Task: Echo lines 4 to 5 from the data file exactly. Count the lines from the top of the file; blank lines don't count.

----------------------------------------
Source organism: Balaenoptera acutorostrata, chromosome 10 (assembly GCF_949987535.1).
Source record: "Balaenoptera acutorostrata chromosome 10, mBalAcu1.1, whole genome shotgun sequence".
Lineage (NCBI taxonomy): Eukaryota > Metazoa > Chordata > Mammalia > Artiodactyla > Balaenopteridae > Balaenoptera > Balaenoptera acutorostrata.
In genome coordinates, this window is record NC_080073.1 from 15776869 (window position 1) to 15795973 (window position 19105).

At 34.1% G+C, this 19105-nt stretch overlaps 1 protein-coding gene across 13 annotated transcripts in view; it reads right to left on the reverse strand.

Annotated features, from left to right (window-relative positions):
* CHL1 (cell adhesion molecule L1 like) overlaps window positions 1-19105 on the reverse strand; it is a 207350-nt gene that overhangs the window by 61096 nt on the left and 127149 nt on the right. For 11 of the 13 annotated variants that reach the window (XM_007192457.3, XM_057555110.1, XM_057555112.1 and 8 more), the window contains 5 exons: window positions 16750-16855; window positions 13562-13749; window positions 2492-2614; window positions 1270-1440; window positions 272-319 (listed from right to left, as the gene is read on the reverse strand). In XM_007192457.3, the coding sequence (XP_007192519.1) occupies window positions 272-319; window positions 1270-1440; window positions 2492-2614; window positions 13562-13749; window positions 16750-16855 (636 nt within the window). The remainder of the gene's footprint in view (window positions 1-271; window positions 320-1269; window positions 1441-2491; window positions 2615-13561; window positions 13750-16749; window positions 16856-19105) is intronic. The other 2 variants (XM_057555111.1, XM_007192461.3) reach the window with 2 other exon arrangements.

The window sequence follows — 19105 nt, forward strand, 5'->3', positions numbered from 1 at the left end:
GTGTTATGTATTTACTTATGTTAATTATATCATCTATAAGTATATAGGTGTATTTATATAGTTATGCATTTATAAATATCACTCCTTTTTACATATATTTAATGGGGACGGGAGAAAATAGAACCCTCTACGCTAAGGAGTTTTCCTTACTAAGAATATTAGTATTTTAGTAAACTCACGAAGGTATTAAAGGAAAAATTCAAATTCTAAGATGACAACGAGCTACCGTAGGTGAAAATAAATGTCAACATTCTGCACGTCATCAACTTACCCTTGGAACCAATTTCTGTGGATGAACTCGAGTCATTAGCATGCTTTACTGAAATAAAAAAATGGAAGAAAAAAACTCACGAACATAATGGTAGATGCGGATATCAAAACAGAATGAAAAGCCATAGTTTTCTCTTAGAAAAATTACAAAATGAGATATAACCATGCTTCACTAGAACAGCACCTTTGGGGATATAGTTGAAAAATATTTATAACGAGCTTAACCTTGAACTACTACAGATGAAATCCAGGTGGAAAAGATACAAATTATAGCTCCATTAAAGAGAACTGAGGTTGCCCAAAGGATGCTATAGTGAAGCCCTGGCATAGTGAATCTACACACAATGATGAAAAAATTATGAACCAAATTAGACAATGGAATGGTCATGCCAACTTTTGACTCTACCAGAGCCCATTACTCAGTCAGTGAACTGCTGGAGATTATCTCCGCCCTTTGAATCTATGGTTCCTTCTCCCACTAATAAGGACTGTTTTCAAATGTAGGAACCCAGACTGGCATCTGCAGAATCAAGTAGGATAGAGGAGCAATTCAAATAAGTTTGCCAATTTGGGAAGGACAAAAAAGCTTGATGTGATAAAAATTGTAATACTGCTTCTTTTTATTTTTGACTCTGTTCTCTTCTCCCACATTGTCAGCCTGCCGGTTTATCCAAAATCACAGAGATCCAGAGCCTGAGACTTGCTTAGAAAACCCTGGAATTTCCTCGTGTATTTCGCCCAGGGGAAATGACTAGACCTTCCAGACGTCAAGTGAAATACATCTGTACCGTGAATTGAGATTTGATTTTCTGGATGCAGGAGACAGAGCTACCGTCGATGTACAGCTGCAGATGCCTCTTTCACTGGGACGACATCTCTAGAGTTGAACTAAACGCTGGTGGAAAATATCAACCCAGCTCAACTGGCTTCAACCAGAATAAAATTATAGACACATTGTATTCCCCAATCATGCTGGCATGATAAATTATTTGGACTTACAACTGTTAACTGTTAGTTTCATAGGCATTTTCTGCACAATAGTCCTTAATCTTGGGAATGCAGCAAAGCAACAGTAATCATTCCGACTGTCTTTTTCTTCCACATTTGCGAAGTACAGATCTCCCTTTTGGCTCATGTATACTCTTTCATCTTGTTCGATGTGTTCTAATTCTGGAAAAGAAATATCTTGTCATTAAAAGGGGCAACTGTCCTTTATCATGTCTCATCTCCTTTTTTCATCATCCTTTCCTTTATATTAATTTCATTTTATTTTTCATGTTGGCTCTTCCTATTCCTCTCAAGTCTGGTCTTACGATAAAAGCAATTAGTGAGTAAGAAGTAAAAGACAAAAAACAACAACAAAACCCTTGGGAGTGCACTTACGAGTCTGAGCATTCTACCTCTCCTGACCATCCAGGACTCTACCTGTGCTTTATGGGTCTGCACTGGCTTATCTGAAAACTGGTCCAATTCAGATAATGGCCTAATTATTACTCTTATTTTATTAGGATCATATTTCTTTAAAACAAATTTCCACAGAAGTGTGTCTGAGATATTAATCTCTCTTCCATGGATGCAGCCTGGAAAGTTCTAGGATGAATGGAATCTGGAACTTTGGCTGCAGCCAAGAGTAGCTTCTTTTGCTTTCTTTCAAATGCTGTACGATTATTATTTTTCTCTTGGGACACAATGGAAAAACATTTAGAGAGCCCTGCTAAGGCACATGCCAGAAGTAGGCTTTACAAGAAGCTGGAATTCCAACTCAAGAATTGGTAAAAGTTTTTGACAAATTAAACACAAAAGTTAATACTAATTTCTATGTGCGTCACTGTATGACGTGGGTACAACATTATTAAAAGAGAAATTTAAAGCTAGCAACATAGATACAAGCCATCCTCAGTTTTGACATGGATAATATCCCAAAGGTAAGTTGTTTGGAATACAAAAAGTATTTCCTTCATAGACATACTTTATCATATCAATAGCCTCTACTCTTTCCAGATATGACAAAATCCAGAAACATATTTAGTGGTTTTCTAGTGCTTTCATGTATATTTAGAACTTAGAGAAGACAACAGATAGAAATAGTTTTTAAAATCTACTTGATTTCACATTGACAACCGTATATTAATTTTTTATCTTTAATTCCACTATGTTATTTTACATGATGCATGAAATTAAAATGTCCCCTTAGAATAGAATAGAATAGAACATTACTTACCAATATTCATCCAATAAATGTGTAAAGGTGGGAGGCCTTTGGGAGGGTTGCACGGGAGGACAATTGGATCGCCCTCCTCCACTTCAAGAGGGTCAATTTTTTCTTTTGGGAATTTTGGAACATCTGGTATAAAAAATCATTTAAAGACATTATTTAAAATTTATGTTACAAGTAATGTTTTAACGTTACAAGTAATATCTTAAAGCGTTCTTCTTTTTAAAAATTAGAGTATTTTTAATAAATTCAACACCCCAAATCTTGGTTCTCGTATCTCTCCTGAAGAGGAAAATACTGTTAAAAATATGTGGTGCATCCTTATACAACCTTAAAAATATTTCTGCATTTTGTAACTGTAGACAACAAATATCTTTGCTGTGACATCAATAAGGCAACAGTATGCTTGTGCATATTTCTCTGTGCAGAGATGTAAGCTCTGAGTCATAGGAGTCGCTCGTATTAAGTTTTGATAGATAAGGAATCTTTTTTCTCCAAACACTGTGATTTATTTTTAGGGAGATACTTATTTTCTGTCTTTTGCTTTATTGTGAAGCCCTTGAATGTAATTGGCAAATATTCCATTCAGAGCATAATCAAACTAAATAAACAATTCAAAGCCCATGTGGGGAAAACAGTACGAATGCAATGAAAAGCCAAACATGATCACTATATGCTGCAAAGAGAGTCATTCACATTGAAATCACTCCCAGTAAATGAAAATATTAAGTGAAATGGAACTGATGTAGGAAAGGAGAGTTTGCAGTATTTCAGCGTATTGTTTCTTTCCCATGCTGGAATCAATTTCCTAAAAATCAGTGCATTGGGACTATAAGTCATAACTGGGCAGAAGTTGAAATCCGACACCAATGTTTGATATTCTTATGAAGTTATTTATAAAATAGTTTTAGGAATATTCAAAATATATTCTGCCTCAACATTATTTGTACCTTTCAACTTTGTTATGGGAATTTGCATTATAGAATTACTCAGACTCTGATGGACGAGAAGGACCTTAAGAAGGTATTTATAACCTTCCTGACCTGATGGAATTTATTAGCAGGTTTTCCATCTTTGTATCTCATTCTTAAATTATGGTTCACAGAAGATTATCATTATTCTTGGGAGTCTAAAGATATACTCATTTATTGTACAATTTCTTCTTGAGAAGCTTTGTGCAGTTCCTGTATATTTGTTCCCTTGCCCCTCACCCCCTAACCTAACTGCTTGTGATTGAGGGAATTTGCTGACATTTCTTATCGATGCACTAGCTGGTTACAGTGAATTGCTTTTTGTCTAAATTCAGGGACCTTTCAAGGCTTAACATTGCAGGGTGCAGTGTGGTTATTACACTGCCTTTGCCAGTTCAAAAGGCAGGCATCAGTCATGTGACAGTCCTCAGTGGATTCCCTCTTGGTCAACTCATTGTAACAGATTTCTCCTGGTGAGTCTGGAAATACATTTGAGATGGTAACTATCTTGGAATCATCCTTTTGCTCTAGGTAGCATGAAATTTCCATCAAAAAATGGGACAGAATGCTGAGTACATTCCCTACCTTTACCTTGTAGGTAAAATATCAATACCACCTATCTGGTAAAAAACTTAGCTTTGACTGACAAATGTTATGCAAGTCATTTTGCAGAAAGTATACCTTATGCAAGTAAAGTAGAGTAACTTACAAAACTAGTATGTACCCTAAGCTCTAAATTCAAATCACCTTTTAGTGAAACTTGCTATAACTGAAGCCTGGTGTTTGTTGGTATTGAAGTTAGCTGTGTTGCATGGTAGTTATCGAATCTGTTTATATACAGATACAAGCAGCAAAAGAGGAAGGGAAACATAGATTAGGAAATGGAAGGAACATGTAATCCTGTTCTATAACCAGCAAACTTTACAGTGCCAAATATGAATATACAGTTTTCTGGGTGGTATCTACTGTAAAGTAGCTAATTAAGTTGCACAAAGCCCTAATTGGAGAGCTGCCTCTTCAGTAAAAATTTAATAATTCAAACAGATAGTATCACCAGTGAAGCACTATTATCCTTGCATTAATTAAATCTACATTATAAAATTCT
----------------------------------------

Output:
In genome coordinates, this window is record NC_080073.1 from 15776869 (window position 1) to 15795973 (window position 19105).

At 34.1% G+C, this 19105-nt stretch overlaps 1 protein-coding gene across 13 annotated transcripts in view; it reads right to left on the reverse strand.